Please explain diff b/w Core 2 and i5/i7

Discussion in 'MacBook Pro' started by sfscott, Apr 13, 2010.

  1. sfscott macrumors member

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    #1
    In real (not technical) terms, what does an i5 processor deliver or improve upon from a core2 duo? What is the difference between an i5 and an i7.

    On a related note, should one infer that the GPU in the new 13" is a better GPU than the ones in the 15", or does the performance of the i5 make that a moot point?
     
  2. jav6454 macrumors P6

    jav6454

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    #2
    Three pictures for you... I'll explain in my next post.
     

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  3. Hellhammer Moderator

    Hellhammer

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    i5 just uses newer technologies such as 32nm manufacturing process and Hyper-Threading which will make it faster clock for clock.

    It's hard to explain so you would understand it but i5 is up to 30% faster than similar C2D
     
  4. jav6454 macrumors P6

    jav6454

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    Core i7

    Intel X58 is the chipset that supports the high end i7 class CPU. This CPU is mostly found in Desktops. Also referred to as LGA 1366. The features are HyperThreading, Triple Channel Memory, 40x 2.0 PCIe lanes and the fast QPI.

    Intel also has the i7 brand for socket LGA 1156, under the codename Lynnfield and Clarksfield. This is the CPU class you have in the MacBook Pros. These have Dual Channel and connect via DMI instead. Slower, but gets the job done. faster than the FSB.

    Core i5

    Same thing as Core i7 LGA 1156, except these lack the HyperThreading feature.

    Core 2 Duo

    Based off LGA775 chipset. They are much slower because of the bottlenecking FSB. Also, RAM is not connect directly to the CPU which makes things even slower. This is what 13" MacBook Pros carry.
     
  5. Smarterchild macrumors member

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    #5
    I have a simular question that i felt that i shouldnt post a whole new thread about... But i was curious the difference between the I7 processor in the 15' inch macbook pros vs. the Imac I5 dual core model.
     
  6. Hellhammer Moderator

    Hellhammer

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    #6
    That's true in desktop version...

    Mobile versions have no difference other than clock speed and 1MB of cache in i7 if Clarksfield is excluded as it's not used in MBPs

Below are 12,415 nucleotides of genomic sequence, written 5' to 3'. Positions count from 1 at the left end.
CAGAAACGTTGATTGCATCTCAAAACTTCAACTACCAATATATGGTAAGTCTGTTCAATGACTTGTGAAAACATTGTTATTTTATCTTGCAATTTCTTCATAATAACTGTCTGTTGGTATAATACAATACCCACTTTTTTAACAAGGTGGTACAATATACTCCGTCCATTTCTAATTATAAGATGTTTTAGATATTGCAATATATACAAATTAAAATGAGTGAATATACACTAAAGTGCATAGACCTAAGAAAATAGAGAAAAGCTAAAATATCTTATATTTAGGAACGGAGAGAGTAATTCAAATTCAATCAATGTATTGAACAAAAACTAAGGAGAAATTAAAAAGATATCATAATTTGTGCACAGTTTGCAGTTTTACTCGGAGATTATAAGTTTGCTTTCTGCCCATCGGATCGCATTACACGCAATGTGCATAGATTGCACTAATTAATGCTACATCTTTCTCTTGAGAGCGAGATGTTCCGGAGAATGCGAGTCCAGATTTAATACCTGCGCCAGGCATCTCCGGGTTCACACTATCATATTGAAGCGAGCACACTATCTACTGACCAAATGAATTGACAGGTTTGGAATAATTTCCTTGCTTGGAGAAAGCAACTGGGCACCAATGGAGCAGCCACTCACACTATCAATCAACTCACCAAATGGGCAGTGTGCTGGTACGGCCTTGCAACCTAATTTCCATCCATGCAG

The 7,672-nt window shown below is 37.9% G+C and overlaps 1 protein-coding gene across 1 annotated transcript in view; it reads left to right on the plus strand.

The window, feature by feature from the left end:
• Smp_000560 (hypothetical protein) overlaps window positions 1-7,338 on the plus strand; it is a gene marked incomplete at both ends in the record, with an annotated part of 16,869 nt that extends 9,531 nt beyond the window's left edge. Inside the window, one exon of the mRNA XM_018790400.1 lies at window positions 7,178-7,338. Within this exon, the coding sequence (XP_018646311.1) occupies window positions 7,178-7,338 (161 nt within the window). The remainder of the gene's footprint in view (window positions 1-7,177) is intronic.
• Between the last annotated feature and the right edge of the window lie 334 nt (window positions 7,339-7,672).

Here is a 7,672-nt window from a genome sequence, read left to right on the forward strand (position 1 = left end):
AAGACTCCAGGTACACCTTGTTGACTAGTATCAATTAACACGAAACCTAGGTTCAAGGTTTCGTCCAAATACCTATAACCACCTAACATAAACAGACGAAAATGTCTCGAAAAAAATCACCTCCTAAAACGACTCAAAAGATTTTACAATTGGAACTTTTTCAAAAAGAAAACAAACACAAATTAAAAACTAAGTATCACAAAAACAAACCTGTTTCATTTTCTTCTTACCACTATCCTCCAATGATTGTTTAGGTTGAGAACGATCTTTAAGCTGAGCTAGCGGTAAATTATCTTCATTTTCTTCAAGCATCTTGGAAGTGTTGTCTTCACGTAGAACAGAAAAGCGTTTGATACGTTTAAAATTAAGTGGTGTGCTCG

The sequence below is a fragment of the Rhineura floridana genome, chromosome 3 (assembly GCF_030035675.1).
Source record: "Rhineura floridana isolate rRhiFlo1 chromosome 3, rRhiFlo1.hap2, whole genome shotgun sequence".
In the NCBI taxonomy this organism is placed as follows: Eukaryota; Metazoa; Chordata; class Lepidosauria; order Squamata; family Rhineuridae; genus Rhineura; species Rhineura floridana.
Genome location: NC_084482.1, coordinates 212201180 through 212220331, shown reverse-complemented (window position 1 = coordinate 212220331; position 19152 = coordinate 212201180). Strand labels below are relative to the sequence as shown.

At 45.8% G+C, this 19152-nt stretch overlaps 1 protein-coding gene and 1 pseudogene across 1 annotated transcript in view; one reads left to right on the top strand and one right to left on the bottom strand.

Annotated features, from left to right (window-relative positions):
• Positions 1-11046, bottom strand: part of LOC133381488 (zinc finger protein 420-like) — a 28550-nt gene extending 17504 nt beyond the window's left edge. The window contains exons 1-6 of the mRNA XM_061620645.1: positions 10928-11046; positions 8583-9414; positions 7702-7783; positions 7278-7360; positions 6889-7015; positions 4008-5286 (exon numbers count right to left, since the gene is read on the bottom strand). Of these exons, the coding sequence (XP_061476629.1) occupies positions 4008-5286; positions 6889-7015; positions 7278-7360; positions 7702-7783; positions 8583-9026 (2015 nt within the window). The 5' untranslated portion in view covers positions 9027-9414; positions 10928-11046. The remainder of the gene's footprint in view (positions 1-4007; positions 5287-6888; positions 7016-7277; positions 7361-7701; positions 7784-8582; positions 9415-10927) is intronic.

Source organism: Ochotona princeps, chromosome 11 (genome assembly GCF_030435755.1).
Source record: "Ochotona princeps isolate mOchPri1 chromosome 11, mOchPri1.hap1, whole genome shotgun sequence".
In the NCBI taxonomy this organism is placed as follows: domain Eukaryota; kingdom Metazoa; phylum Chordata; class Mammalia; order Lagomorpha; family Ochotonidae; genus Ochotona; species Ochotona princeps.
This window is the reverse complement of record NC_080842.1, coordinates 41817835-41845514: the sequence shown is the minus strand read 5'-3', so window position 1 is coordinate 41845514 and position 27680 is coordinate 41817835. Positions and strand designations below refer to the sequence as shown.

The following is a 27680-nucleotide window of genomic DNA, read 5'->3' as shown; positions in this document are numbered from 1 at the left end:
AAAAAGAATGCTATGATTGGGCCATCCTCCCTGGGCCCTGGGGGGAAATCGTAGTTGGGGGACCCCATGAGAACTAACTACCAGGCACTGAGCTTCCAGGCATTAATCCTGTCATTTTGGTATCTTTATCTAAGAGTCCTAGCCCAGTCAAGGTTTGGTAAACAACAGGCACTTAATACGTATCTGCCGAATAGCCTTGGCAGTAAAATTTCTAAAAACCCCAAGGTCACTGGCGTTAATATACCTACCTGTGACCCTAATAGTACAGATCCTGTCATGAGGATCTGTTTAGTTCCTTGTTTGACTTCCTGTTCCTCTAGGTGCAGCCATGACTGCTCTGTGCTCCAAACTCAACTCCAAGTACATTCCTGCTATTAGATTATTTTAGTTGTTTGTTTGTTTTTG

7. Hellhammer Moderator

    Hellhammer

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    #7
    iMac's i5 and i7 are quad core while MBPs are dual core. MBPs' are manufactured with 32nm method which gives ~15% better performance clock for clock than 45nm in iMacs' does.

    iMacs are still WAAAAY faster than MBPs
     
  8. jav6454 macrumors P6

    jav6454

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    And slight more aggressive Turbo mode in i5s and disabled HyperThreading in i5s as well.

    That is the selling point of any i7 class CPU. HT

    Also true. Desktop versions of chips are usually 20-30% faster (personally experience number)
     
  9. m85476585 macrumors 65816

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    #9
    The mobile i5's and i7's both have HyperThreading, as far as I can tell.
    http://ark.intel.com/Compare.aspx?ids=47341,43560,43544

    The only advantage of the i7 over the i5 is a 5% higher clock speed, and larger cache, which won't make much difference for most applications.

    The i5/i7's use a different architecture than Core 2's, which makes them faster for the same clock speed. Part of that is improvements for existing instructions, and part of that is new instructions (SSE4.2) that require code optimized for them. In addition, Turbo Boost and Hyperthreading help give them a speed advantage over Core 2's.

    Most applications are not CPU-bound, but if you are doing stuff like video editing, you will probably benefit most from a Core ix.
     
  10. macgeek18 macrumors 68000

    macgeek18

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    #10
    Wait,I thought the new i5 and i7 in the new MBP's were dual core?That's what I read,so there different from the quads core i5 and i7 in the iMac 27"ers?So why do they have the same name but are different?